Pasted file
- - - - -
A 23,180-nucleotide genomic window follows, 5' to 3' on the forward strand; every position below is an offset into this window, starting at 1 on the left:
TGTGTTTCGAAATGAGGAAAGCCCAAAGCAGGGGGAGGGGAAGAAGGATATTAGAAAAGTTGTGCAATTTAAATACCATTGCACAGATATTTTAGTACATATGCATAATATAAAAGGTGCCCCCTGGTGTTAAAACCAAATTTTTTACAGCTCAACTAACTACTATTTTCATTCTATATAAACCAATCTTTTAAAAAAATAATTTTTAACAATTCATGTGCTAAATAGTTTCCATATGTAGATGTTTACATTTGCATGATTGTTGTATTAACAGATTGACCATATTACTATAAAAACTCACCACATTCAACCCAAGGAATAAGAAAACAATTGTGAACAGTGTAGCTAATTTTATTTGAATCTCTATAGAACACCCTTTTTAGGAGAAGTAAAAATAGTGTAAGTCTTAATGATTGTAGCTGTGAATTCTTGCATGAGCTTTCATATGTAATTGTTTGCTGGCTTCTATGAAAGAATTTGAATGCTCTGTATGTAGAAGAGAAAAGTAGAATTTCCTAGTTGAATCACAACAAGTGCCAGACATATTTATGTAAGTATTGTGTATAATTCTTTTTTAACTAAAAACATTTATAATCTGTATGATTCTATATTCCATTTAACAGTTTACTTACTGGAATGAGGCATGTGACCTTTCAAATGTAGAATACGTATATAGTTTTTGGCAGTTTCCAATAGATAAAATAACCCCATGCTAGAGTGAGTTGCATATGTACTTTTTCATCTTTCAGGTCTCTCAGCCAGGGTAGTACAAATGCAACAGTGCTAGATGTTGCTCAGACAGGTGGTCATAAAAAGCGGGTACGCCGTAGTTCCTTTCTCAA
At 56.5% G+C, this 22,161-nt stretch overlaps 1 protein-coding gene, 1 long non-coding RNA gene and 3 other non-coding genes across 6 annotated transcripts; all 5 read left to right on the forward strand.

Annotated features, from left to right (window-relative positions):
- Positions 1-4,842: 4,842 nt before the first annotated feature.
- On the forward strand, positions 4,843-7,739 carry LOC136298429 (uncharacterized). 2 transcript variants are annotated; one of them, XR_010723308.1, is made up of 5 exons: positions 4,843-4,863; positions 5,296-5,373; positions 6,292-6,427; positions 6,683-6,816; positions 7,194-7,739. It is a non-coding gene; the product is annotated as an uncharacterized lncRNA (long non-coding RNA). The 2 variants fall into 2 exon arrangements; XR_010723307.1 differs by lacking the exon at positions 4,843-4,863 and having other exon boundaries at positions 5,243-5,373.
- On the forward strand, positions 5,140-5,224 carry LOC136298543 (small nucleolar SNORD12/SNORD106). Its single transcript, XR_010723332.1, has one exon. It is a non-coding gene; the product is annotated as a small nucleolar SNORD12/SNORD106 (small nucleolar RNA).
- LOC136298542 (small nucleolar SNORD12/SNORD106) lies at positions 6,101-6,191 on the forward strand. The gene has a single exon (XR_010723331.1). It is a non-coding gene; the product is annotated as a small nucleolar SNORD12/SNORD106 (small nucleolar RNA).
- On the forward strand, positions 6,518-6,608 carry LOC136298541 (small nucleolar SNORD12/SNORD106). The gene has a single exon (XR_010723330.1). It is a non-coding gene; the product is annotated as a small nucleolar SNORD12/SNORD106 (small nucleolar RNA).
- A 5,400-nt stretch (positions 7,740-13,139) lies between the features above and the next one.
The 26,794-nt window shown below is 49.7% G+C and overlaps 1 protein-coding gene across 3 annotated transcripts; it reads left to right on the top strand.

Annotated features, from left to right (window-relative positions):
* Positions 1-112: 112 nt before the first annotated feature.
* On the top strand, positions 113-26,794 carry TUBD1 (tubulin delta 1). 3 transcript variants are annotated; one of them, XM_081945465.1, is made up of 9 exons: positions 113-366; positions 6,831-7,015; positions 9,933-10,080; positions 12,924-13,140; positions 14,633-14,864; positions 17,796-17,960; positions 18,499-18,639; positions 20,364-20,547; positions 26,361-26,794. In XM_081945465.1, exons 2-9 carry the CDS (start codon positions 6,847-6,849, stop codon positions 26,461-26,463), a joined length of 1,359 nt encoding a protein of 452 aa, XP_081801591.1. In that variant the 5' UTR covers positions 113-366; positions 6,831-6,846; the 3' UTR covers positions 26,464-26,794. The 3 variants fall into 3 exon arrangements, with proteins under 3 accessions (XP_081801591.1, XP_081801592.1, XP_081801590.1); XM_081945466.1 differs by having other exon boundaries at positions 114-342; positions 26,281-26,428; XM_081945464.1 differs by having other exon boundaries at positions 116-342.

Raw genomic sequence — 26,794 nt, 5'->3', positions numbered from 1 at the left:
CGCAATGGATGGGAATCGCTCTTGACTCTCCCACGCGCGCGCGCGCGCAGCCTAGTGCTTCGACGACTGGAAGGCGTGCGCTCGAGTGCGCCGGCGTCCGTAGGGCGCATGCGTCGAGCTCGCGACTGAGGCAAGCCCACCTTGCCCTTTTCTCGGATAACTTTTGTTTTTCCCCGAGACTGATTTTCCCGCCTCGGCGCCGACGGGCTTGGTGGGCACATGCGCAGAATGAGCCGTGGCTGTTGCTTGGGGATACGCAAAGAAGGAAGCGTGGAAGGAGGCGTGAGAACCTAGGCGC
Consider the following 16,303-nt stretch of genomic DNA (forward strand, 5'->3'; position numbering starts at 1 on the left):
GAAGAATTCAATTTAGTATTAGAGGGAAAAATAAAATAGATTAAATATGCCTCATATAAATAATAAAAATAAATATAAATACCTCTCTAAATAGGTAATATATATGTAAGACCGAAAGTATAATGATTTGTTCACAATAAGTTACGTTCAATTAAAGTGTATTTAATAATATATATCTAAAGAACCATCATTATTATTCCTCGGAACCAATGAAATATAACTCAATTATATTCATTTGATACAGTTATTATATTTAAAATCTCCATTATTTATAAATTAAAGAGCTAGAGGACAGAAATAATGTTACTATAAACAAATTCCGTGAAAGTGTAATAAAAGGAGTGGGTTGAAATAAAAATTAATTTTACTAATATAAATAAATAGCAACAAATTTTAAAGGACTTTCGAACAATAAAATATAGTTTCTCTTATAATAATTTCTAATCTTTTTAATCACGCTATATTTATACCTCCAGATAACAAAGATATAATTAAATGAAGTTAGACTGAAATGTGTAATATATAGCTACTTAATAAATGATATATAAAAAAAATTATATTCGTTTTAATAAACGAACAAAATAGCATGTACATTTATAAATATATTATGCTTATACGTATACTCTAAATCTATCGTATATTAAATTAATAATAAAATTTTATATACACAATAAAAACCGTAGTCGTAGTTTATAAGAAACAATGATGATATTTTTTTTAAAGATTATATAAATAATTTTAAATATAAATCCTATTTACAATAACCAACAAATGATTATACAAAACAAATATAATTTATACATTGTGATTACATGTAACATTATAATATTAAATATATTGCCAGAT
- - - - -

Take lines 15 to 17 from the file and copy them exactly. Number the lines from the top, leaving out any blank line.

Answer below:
Raw genomic sequence — 26,794 nt, 5'->3', positions numbered from 1 at the left:
CGCAATGGATGGGAATCGCTCTTGACTCTCCCACGCGCGCGCGCGCGCAGCCTAGTGCTTCGACGACTGGAAGGCGTGCGCTCGAGTGCGCCGGCGTCCGTAGGGCGCATGCGTCGAGCTCGCGACTGAGGCAAGCCCACCTTGCCCTTTTCTCGGATAACTTTTGTTTTTCCCCGAGACTGATTTTCCCGCCTCGGCGCCGACGGGCTTGGTGGGCACATGCGCAGAATGAGCCGTGGCTGTTGCTTGGGGATACGCAAAGAAGGAAGCGTGGAAGGAGGCGTGAGAACCTAGGCGC
Consider the following 16,303-nt stretch of genomic DNA (forward strand, 5'->3'; position numbering starts at 1 on the left):